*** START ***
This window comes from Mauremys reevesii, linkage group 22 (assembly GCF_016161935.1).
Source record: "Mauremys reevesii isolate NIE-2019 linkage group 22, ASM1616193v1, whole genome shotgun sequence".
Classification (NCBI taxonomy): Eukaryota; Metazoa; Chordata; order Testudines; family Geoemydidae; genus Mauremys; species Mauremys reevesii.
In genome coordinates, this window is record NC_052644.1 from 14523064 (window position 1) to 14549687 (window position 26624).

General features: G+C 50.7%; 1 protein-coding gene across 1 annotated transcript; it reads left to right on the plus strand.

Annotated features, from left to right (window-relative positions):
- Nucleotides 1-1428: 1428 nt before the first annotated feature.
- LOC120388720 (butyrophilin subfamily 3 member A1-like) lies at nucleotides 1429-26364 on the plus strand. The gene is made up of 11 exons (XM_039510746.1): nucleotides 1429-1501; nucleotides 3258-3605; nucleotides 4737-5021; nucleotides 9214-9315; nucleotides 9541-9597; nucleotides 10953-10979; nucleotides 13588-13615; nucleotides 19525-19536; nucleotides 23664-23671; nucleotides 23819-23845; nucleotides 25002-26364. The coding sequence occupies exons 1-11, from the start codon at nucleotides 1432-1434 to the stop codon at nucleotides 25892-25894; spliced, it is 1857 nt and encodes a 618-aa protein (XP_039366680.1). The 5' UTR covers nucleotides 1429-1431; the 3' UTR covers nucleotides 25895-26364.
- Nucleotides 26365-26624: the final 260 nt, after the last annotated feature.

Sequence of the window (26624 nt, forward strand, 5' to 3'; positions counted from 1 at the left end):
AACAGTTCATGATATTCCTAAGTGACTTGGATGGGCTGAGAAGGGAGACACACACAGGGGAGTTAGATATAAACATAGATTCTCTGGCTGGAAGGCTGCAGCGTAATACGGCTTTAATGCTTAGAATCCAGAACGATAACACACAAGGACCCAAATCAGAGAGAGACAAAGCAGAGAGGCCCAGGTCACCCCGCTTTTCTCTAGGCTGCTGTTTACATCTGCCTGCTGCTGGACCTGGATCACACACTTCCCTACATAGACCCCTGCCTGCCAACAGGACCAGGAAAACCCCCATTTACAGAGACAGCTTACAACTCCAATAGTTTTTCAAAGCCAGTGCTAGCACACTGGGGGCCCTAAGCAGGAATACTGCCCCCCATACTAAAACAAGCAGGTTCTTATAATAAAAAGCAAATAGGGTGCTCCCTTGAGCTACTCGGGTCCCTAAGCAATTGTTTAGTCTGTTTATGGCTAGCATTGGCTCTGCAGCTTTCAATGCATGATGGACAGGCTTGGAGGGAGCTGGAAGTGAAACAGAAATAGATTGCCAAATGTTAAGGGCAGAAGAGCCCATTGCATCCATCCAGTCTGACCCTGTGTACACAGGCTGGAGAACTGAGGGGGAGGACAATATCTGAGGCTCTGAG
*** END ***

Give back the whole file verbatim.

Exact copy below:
This window comes from Mauremys reevesii, linkage group 22 (assembly GCF_016161935.1).
Source record: "Mauremys reevesii isolate NIE-2019 linkage group 22, ASM1616193v1, whole genome shotgun sequence".
Classification (NCBI taxonomy): Eukaryota; Metazoa; Chordata; order Testudines; family Geoemydidae; genus Mauremys; species Mauremys reevesii.
In genome coordinates, this window is record NC_052644.1 from 14523064 (window position 1) to 14549687 (window position 26624).

General features: G+C 50.7%; 1 protein-coding gene across 1 annotated transcript; it reads left to right on the plus strand.

Annotated features, from left to right (window-relative positions):
- Nucleotides 1-1428: 1428 nt before the first annotated feature.
- LOC120388720 (butyrophilin subfamily 3 member A1-like) lies at nucleotides 1429-26364 on the plus strand. The gene is made up of 11 exons (XM_039510746.1): nucleotides 1429-1501; nucleotides 3258-3605; nucleotides 4737-5021; nucleotides 9214-9315; nucleotides 9541-9597; nucleotides 10953-10979; nucleotides 13588-13615; nucleotides 19525-19536; nucleotides 23664-23671; nucleotides 23819-23845; nucleotides 25002-26364. The coding sequence occupies exons 1-11, from the start codon at nucleotides 1432-1434 to the stop codon at nucleotides 25892-25894; spliced, it is 1857 nt and encodes a 618-aa protein (XP_039366680.1). The 5' UTR covers nucleotides 1429-1431; the 3' UTR covers nucleotides 25895-26364.
- Nucleotides 26365-26624: the final 260 nt, after the last annotated feature.

Sequence of the window (26624 nt, forward strand, 5' to 3'; positions counted from 1 at the left end):
AACAGTTCATGATATTCCTAAGTGACTTGGATGGGCTGAGAAGGGAGACACACACAGGGGAGTTAGATATAAACATAGATTCTCTGGCTGGAAGGCTGCAGCGTAATACGGCTTTAATGCTTAGAATCCAGAACGATAACACACAAGGACCCAAATCAGAGAGAGACAAAGCAGAGAGGCCCAGGTCACCCCGCTTTTCTCTAGGCTGCTGTTTACATCTGCCTGCTGCTGGACCTGGATCACACACTTCCCTACATAGACCCCTGCCTGCCAACAGGACCAGGAAAACCCCCATTTACAGAGACAGCTTACAACTCCAATAGTTTTTCAAAGCCAGTGCTAGCACACTGGGGGCCCTAAGCAGGAATACTGCCCCCCATACTAAAACAAGCAGGTTCTTATAATAAAAAGCAAATAGGGTGCTCCCTTGAGCTACTCGGGTCCCTAAGCAATTGTTTAGTCTGTTTATGGCTAGCATTGGCTCTGCAGCTTTCAATGCATGATGGACAGGCTTGGAGGGAGCTGGAAGTGAAACAGAAATAGATTGCCAAATGTTAAGGGCAGAAGAGCCCATTGCATCCATCCAGTCTGACCCTGTGTACACAGGCTGGAGAACTGAGGGGGAGGACAATATCTGAGGCTCTGAG